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"High Flight" Poem


These photos were taken at Perry, SC on April 25, 2008; click to enlarge.

Oh! I have slipped the surly bonds of Earth

And danced the skies on laughter-silvered wings,

Sunward I've climbed, and joined the tumbling mirth

Of sun-split clouds -

and done a hundred things you have not dreamed of -

wheeled and soared and swung

High in the sunlit silence.

Hov'ring there, I've chased the shouting wind along,

and flung my eager craft through footless halls of air.

Up, up the long, delirious burning blue

I've topped the wind-swept heights with easy grace

Where never lark, or even eagle flew.

And, while silent, lifting mind I've trod

The high untrespassed sanctity of space,

Put out my hand, and touched the face of God.

 

The Story Behind the Poem

    The poem "High Flight" was written by a young fighter pilot during World War II. Pilot Officer John Gillespie Magee Jr., was an American citizen who was born of missionary parents in Shanghai and educated in Britain's famed Rugby School. He went to the United States in 1939, and at the age of 18, won a scholarship to Yale. Like other Americans of the time who wished to aid in the cause of freedom, he decided to enlist in the services of a nation actively engaged in war. Magee enlisted in the Royal Canadian Air Force in September 1940. He served overseas with an RCAF Spitfire Squadron until his death on active service in December, 1941.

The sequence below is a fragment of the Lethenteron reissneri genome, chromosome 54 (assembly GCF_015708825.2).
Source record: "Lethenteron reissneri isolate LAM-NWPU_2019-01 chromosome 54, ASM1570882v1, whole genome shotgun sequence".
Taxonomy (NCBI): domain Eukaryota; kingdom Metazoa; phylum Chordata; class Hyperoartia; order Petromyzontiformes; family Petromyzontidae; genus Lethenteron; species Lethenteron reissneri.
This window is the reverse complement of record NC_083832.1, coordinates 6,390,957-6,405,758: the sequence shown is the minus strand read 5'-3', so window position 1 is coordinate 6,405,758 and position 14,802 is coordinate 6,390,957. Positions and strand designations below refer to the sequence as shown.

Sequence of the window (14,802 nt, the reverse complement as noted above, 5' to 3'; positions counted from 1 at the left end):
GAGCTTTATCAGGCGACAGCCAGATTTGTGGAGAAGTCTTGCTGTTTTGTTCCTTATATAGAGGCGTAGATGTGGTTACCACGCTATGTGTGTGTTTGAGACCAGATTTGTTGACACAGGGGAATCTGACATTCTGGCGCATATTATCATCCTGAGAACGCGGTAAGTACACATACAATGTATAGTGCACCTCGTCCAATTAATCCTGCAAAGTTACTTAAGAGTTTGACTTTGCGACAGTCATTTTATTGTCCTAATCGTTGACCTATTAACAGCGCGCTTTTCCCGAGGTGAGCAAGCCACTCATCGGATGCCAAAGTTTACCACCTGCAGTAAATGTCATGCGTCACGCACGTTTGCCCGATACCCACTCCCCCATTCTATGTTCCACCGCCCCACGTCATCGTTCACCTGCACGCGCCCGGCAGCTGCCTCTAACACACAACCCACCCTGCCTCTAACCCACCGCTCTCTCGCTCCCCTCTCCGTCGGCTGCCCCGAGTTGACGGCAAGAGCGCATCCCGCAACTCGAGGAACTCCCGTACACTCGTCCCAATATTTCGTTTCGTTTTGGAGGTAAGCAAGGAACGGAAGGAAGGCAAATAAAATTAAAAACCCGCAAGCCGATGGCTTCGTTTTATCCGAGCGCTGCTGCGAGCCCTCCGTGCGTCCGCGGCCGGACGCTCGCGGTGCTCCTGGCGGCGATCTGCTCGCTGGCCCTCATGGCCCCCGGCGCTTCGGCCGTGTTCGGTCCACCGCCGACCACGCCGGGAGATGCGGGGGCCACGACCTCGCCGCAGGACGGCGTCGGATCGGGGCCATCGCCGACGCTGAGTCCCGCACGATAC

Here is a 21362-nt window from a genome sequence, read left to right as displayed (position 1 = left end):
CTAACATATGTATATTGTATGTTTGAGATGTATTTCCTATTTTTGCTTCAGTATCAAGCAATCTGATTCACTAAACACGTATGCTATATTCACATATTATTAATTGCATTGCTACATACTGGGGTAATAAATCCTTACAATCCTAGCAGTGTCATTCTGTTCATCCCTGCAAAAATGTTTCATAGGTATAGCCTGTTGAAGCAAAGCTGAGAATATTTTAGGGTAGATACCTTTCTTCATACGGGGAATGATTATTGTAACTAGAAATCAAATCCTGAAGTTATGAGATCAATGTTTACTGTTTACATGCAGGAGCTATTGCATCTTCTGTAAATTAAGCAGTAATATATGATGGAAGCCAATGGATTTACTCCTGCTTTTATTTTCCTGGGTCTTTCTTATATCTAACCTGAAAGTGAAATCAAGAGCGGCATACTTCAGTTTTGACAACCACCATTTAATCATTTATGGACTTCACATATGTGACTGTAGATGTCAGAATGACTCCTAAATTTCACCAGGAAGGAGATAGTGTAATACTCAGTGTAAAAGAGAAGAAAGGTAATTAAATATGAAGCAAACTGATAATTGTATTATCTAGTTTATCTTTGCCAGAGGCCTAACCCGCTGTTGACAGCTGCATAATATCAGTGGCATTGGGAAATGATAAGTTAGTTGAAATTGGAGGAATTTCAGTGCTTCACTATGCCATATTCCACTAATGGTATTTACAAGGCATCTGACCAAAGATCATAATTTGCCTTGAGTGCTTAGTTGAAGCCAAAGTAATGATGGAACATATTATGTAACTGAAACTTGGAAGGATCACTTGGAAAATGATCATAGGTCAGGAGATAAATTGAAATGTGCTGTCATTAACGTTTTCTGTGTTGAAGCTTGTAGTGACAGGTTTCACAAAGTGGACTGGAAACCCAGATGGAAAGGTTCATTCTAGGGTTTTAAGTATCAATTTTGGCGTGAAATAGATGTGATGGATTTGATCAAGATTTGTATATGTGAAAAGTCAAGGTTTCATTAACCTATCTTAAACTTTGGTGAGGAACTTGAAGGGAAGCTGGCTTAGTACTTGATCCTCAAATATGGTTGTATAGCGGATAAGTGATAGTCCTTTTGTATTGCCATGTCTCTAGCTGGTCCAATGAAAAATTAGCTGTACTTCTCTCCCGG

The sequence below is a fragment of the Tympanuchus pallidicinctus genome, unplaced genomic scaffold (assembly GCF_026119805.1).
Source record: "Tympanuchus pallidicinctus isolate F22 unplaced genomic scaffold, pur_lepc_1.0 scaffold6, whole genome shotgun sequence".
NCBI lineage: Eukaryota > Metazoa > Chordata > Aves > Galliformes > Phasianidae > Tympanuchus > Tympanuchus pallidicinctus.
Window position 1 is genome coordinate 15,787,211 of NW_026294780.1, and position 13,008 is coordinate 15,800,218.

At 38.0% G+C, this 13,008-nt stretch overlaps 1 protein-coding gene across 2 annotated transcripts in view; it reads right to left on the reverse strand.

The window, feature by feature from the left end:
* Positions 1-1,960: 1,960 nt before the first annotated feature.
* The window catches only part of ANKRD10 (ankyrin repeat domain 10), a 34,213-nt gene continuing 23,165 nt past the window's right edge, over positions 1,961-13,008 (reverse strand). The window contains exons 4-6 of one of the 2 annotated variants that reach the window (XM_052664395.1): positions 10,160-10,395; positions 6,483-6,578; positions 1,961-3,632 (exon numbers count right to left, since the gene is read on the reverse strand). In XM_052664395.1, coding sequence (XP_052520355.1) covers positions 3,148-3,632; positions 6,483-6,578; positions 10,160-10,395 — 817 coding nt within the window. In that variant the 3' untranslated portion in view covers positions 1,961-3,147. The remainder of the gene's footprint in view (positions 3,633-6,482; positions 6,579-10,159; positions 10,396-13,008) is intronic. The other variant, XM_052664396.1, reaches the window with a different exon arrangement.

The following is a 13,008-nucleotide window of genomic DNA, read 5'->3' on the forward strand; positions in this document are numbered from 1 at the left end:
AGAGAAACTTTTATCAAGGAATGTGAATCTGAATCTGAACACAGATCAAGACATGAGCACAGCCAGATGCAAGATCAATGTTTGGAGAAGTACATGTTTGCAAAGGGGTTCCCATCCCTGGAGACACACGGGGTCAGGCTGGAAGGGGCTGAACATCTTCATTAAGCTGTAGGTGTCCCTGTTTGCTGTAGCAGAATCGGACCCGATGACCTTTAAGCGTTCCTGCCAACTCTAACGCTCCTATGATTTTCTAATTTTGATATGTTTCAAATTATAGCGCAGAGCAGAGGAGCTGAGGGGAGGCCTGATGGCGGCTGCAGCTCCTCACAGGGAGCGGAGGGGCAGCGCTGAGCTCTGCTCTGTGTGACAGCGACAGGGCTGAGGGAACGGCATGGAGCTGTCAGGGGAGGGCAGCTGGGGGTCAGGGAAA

His poem, composed in September 1941, was scribbled on the back of a letter which he mailed to his mother in Washington. Pilot Officer Magee was killed a few months later when his Spitfire plane collided with a bomber-pilot trainer on approach to the airport over Lincolnshire, England. He was 19 years old.

Source: "The Last High Flight", Flying, January, 1993, p.36